“There’s an axiom that every generation rebels against it’s parent’s values. Why should it be any different with CyberGeneration?” Mike Pondsmith, as written in CyberGeneration
This weekend, I had occasion to pull my battered, beaten copy of CyberGeneration off the shelf. For those of you who don’t know, CyberGeneration was a spin-off of Cyberpunk 2020. Where Cyberpunk dealt with edgerunners living a life of violence, trying to survive on the streets, and looking out for number one in the Dark Future, CyberGeneration dealt with their children, who are rebelling against the shallow self-interest of their parents by actually giving a damn about the world.
CyberGeneration takes place in an alternative timeline of the Cyberpunk universe where the release of a nano-tech plague known as the “Carbon Plague” has swept through America. If you’re over twenty and contract the Carbon Plague, you die. If you’re under twenty? You’re changed. You develop strange new abilities which can be hard to control and frightens the piss out of adults everywhere. A newly reformed Incorporated States of America reacts poorly to the concept of thousands of kids and teenagers having superpowers, so they begin rounding them up into camps. Of course, the kids aren’t going to take that lying down…
If you’re thinking to yourself, “This sounds like someone mixed Cyberpunk and The X-Men” you’re not too far off. The game was written by Mike Pondsmith, Ed Bolme, and David Ackerman and presented a world of teen rebellion in a dystopian future a good fifteen years before The Hunger Games. Among its innovations is the Saturday Night Skuffle rules for combat, presented as a lighter and more cinematic version of incredibly deadly Friday Night Firefight rules from Cyberpunk 2020.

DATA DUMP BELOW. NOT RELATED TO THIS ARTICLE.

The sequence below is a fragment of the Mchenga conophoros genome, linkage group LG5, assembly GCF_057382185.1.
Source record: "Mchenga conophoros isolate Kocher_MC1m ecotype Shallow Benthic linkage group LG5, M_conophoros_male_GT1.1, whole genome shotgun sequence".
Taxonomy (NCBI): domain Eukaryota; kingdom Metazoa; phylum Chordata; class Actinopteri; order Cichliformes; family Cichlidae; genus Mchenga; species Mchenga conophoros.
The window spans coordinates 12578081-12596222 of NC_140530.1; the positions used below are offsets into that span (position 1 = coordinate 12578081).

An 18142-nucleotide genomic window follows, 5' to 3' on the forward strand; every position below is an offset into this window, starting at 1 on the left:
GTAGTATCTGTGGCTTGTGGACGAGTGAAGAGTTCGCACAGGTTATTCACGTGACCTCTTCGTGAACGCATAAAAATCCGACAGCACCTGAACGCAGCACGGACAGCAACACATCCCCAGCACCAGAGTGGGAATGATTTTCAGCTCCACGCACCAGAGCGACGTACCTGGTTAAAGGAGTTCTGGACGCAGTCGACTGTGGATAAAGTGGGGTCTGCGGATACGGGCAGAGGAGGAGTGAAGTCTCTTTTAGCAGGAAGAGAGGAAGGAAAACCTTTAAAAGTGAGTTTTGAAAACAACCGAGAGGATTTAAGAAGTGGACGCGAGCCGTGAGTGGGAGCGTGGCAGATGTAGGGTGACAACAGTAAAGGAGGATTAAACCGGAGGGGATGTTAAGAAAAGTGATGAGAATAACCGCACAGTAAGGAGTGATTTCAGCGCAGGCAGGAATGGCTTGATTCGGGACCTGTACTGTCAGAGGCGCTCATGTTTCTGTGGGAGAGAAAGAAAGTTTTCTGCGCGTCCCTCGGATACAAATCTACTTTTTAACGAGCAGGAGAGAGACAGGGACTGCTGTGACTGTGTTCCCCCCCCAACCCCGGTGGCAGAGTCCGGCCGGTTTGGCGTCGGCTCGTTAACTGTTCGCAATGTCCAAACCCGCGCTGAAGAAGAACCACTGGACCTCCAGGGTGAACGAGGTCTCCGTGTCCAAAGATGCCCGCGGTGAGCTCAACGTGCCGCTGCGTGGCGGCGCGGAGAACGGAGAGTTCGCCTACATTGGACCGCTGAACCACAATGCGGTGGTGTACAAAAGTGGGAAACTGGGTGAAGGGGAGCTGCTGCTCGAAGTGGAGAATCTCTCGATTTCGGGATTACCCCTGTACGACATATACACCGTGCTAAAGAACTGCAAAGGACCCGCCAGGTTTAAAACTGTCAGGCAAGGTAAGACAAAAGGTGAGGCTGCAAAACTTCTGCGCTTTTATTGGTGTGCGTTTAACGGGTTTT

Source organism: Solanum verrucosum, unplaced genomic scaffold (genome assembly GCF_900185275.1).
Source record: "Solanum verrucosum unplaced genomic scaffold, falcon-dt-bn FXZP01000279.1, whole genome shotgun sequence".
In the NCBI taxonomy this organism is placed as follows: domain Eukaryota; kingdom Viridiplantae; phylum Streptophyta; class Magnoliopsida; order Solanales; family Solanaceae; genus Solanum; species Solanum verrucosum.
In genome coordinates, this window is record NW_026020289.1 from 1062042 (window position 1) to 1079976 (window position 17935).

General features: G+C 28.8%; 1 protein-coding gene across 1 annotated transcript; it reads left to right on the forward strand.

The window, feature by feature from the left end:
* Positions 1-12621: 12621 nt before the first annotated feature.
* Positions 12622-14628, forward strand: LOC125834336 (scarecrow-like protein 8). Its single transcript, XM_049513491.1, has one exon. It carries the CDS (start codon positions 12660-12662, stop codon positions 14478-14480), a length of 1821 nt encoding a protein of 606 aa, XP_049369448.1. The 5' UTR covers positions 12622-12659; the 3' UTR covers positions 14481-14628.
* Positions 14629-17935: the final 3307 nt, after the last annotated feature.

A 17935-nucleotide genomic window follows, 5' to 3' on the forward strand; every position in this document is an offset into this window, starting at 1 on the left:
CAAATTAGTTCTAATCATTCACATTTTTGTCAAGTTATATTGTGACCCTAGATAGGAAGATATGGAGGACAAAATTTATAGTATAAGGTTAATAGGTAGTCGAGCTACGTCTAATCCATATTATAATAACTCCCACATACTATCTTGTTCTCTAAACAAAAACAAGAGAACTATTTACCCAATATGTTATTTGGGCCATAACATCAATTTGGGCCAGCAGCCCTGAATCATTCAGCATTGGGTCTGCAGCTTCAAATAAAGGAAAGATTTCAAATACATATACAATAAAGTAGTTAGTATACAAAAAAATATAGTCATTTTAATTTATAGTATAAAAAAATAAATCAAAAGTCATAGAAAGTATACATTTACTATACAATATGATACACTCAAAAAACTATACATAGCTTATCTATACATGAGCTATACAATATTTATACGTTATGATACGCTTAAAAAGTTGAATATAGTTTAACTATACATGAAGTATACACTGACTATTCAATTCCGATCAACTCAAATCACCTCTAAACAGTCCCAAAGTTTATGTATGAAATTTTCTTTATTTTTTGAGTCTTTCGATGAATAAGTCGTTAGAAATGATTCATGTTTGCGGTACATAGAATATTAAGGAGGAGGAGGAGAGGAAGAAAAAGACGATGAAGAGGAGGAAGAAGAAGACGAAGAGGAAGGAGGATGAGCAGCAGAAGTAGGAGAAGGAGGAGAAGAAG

The game’s on sale over at DriveThruRPG as a PDF and I highly recommend it. Its fantastic as a stand-alone or as a book to pick apart for new ways to liven up combat in your Cyberpunk 2020 campaign. Either way, at $11.00, its a darn good deal.
A Message from the Past
I should note, I didn’t buy my copy of Cybergeneration first hand. I picked it up from a used bookstore in the late ’90s. In addition to getting the book itself, I found the following scrap of paper folded and shoved inside.
That, my friends, is a piece of paper specifically designed for a dot matrix printer. Given the width and lack of perforation on the edges, I’m guessing it was printed at a university print center, as was common before everyone had their own computers and printers. It looks like this was an email of sorts, sent via an internal network (again, probably the university’s) from the GM of a Cybergeneration game to his players.
Mike, Dan, Marco, Joe, Roger, Todd, Greg, and Jon, I have no idea if you’re out there or not… but I salute you! I hope you’re still gaming.
That’s all for today, choombas.
Stay safe on the streets.